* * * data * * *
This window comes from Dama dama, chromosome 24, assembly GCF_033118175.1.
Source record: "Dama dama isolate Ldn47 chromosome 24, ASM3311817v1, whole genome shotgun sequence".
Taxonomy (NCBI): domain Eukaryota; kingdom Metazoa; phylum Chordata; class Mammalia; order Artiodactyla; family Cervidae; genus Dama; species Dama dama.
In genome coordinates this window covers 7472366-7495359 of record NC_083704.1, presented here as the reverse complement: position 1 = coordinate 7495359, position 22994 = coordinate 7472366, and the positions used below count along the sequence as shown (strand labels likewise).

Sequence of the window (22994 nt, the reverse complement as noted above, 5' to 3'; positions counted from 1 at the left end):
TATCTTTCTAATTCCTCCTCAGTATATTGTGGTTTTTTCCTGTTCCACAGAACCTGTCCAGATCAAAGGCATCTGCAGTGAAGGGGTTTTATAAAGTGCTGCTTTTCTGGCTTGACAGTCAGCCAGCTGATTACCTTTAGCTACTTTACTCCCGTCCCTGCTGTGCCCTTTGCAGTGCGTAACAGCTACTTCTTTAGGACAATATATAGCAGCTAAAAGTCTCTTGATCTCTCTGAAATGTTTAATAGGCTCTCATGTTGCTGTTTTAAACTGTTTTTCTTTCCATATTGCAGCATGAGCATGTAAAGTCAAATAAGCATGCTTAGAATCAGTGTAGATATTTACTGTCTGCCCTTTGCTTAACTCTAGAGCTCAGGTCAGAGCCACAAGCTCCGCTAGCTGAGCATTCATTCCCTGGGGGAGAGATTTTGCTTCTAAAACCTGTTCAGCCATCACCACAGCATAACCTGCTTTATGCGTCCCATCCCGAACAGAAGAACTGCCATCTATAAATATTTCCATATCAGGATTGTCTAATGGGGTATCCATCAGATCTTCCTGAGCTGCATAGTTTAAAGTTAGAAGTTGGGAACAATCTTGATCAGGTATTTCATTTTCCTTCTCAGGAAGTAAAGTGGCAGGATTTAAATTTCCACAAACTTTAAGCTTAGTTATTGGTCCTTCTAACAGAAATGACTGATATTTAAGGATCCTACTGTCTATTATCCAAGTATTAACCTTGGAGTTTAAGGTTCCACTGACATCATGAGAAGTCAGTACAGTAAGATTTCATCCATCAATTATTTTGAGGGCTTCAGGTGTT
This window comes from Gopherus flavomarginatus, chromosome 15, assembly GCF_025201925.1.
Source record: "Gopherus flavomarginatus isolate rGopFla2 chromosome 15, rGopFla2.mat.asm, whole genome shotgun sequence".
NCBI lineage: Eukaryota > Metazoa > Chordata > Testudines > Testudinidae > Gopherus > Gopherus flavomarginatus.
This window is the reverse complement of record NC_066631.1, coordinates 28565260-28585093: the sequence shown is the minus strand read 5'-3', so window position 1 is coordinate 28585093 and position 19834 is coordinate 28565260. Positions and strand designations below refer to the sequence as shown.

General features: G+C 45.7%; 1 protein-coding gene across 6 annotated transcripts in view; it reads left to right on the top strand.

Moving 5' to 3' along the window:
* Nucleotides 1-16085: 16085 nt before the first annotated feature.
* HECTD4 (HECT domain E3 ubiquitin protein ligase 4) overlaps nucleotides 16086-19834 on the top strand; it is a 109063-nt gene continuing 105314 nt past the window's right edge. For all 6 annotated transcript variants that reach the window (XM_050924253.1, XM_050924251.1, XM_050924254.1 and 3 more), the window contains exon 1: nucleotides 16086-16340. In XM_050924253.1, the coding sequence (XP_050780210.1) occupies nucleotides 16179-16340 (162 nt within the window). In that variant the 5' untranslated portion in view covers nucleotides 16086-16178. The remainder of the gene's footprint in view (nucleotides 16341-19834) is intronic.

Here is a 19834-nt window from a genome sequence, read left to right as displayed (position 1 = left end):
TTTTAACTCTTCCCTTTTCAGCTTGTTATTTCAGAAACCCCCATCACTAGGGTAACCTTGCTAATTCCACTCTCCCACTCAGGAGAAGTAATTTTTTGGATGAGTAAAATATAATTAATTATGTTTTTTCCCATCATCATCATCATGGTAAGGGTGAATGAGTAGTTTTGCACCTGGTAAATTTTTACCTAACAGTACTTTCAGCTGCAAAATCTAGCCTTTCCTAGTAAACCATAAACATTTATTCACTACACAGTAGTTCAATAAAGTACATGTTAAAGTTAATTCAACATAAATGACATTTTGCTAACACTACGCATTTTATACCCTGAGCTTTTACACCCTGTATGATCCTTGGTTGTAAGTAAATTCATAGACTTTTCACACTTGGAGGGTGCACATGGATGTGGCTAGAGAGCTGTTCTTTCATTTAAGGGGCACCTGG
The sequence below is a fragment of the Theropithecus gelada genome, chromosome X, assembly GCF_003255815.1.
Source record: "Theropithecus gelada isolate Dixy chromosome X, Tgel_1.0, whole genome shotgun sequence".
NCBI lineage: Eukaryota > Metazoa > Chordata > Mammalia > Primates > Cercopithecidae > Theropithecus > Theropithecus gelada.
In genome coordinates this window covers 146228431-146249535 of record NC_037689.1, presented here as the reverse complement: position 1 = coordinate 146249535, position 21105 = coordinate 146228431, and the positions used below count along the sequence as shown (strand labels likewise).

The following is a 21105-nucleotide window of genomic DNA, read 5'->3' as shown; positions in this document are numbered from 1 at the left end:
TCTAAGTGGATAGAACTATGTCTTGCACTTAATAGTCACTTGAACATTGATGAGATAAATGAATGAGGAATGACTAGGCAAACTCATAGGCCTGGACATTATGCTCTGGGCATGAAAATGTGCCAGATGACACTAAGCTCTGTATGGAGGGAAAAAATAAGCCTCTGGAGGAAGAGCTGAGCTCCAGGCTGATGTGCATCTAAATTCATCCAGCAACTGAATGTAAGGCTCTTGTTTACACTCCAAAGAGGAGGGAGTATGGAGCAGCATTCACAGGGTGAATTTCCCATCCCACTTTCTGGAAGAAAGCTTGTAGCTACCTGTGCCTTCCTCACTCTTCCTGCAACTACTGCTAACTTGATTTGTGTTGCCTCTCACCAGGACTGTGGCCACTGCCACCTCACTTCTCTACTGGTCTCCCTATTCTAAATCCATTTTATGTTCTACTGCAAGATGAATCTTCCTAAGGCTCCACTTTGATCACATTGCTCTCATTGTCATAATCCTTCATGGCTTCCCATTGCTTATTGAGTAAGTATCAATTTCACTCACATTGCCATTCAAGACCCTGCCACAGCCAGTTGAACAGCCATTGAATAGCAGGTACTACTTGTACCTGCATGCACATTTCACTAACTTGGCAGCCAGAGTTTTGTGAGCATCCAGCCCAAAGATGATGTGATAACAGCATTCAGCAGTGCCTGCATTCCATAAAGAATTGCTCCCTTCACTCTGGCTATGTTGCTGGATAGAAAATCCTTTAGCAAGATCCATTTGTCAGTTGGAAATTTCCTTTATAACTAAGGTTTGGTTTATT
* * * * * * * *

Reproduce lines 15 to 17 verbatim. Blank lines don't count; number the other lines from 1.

Here is a 19834-nt window from a genome sequence, read left to right as displayed (position 1 = left end):
TTTTAACTCTTCCCTTTTCAGCTTGTTATTTCAGAAACCCCCATCACTAGGGTAACCTTGCTAATTCCACTCTCCCACTCAGGAGAAGTAATTTTTTGGATGAGTAAAATATAATTAATTATGTTTTTTCCCATCATCATCATCATGGTAAGGGTGAATGAGTAGTTTTGCACCTGGTAAATTTTTACCTAACAGTACTTTCAGCTGCAAAATCTAGCCTTTCCTAGTAAACCATAAACATTTATTCACTACACAGTAGTTCAATAAAGTACATGTTAAAGTTAATTCAACATAAATGACATTTTGCTAACACTACGCATTTTATACCCTGAGCTTTTACACCCTGTATGATCCTTGGTTGTAAGTAAATTCATAGACTTTTCACACTTGGAGGGTGCACATGGATGTGGCTAGAGAGCTGTTCTTTCATTTAAGGGGCACCTGG
The sequence below is a fragment of the Theropithecus gelada genome, chromosome X, assembly GCF_003255815.1.